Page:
Brazilian Popular Music and Citizenship


Brazilian Popular Music and Citizenship
Edited by Idelber Avelar and Christopher Dunn
2011, Duke University Press
364 pages

AS IT HAS evolved and grown more sophisticated, Brazil’s singular landless workers movement, the MST (Movimento dos Trabalhadores Rurais Sem Terra) has developed a cultural programme alongside its political and social agenda. This, according to Malcolm McNee, aims to demarcate a generic authenticity to correspond with the movement’s articulation of an identity politics for the landless. Specifically, says McNee, the MST has become a politicised site for the resurgence and reinvention of música caipira or música sertaneja de raiz as a counterpoint to the commercially dominant música sertaneja – an opposition the writer says that is roughly equivalent to that between bluegrass and country and western in the US and the distinct visions of rural authenticity that they evoke. McNee’s highly original essay is just one of the fascinating contributions to Brazilian Popular Music and Citizenship, which works as a kind of reader bringing together a diversity of essays that both introduce and inform. We are taken through to the relationship between music, identity and citizenship in Brazil across 100 years from before the Estado Novo to contemporary Hip Hop and Technobrega. The contributors show that while popular music has served as an effective resource for communities to stake claims to political, social an cultural rights in Brazil, it has also been appropriated by the state in its efforts to manage and control a highly diverse nation. It will be a great little addition to the collections of music lovers and anyone who wants to understand Brazilian identity and culture. – GJ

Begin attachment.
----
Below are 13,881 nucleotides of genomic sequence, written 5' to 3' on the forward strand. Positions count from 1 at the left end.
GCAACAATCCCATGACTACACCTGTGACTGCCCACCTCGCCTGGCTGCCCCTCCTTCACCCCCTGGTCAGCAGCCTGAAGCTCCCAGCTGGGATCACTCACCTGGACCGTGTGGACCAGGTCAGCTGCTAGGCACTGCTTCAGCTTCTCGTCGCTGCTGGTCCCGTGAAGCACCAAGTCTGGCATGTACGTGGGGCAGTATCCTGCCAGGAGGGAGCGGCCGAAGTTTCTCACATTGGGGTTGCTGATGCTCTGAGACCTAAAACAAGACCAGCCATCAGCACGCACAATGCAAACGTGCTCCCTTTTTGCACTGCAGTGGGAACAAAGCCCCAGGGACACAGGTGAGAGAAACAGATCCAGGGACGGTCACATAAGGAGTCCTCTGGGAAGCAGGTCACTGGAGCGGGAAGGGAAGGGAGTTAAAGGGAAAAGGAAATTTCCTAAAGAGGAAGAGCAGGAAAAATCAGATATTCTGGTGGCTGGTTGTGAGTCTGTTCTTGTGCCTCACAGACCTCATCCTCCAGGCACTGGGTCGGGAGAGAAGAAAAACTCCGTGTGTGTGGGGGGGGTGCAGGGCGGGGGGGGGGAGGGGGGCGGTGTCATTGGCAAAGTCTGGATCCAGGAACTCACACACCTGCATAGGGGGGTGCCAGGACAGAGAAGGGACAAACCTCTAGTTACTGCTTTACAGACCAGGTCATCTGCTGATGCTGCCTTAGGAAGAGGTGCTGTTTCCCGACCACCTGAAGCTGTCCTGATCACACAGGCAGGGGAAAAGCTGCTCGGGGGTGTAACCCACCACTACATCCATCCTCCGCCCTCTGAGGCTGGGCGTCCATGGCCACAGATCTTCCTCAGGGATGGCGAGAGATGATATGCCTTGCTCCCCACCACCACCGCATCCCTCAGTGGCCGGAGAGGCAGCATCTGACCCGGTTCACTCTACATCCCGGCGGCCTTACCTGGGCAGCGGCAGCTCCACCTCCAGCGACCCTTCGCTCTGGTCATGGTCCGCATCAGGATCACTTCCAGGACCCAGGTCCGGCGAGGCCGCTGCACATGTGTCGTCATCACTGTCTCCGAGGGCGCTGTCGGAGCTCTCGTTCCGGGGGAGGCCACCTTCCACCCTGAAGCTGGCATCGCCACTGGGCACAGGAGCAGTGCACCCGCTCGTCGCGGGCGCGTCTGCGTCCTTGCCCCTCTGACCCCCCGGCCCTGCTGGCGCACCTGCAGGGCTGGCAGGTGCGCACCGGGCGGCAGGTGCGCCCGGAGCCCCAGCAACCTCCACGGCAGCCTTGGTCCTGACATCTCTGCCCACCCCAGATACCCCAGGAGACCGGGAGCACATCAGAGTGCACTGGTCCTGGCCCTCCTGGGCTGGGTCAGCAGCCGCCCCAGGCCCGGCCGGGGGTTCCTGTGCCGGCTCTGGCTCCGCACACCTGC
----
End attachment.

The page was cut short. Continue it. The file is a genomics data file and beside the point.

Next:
Bookmark and Share